February 19th, 2010
Join Date: Aug 2006
£7,000 for female soldier
Just £7,000 for female soldier in £500,000 sex case after she turned down offer to settle harassment claim
A female soldier who complained about explicit pornographic pictures in an Army restroom yesterday won a sexual harassment case against the Ministry of Defence.
But Lance Sergeant Donna Rayment, 41, driver for the commanding officer of the Honourable Artillery Company (HAC), was awarded just £7,000 in damages after turning down an offer to settle for £60,000.
Miss Rayment was the only full-time female soldier to use the room, but when she complained to her superiors about the six framed pictures of women in 'sexually explicit poses', she was ignored.
She said her colleagues were 'officers but not gentlemen'.
Mother-of-one Miss Rayment said: 'I had to go and make my cups of tea and they were right there, it was intimidating.
The others would smirk at me, even though they were against the rules and I tried to ask them to take them down.'
Miss Rayment was awarded £7,000 damages for harassment she suffered in the Army, which she claimed led to her suffering from psychiatric illness.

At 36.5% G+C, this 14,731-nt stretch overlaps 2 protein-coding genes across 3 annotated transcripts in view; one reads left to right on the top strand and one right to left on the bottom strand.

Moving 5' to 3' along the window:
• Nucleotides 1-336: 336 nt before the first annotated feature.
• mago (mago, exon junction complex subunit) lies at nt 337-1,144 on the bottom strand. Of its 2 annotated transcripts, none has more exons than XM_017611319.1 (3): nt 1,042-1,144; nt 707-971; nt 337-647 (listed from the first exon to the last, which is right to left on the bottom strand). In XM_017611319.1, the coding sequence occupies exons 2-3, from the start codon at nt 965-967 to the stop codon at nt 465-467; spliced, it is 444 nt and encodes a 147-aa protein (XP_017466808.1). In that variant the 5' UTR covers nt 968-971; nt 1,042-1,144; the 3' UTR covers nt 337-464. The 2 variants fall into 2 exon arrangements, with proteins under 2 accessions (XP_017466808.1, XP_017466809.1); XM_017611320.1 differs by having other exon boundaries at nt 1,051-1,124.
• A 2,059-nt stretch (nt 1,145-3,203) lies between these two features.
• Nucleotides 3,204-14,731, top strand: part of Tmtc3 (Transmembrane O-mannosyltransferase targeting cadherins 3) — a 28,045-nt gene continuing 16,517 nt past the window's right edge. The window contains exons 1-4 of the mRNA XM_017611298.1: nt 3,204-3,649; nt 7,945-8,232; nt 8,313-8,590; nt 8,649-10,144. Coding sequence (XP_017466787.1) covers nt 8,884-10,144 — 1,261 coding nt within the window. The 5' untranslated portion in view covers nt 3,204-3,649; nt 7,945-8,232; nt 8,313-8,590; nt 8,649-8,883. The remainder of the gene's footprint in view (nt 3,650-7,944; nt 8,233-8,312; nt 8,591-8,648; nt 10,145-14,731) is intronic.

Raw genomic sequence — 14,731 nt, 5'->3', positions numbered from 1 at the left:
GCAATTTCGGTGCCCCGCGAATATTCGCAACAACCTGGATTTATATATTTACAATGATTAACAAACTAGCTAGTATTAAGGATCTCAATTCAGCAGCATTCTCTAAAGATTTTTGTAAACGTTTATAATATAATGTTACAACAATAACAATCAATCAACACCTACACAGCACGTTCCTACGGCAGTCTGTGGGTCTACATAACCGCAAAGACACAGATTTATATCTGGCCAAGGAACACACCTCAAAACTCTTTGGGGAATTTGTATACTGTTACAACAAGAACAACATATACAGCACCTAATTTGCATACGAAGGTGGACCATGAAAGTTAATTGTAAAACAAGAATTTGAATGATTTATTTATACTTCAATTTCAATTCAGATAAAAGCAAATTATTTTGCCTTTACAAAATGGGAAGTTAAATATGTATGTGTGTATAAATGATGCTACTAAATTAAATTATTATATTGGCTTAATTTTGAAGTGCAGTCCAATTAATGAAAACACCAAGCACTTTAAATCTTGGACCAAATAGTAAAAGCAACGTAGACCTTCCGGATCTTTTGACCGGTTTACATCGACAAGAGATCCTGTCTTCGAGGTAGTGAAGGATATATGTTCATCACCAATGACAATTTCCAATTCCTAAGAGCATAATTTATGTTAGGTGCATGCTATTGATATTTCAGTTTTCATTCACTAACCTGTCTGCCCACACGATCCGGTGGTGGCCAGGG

But her solicitors, not the taxpayer, will have to pay the bulk of the estimated £500,000 legal costs.
The judge ordered the MoD to pay Miss Rayment's costs up to January 6 - when it made a £60,000 offer to settle - and her lawyers, who have conditional fee arrangement insurance, to pay the MoD's costs from then on.
That bill could be more than £350,000.
Mrs Justice Nicola Davies said the soldier had been the victim of 'oppressive and unacceptable' behaviour, and her colleagues' insistence on decorating the walls of a room where she worked with 'offensive' photos amounted to sexual harassment.
Last night Miss Rayment claimed the pictures were the 'tip of the iceberg'.
She said: 'The Army is the most sexist organisation you could think of.
The Army is a club - at the top they all pull together when you rattle the cage, and this is what happened here.
It was rife.'
Passing judgment at the High Court yesterday, Mrs Justice Davies said Miss Rayment, of Canvey Island, Essex, was entitled to damages over three events which exacerbated her recurrent depression to a mild to moderate degree for nine months.
These related to a meeting in May 2004 when she was wrongly told by Major Paul McCaffrey she no longer had the driver's job and had to repay a month's salary, and the 'unfair and unjust' circumstancesin which she was issued a final written warning in February 2005 and later discharged.
Miss Rayment brought a further 38 charges of harassment, but these were found not proven.
An MoD spokesman said: 'The MoD disputed the allegations brought by Miss Rayment.
Intimidation, humiliation, harassment, bullying or abuse is not tolerated in the Armed Forces.'
The ugly Hun.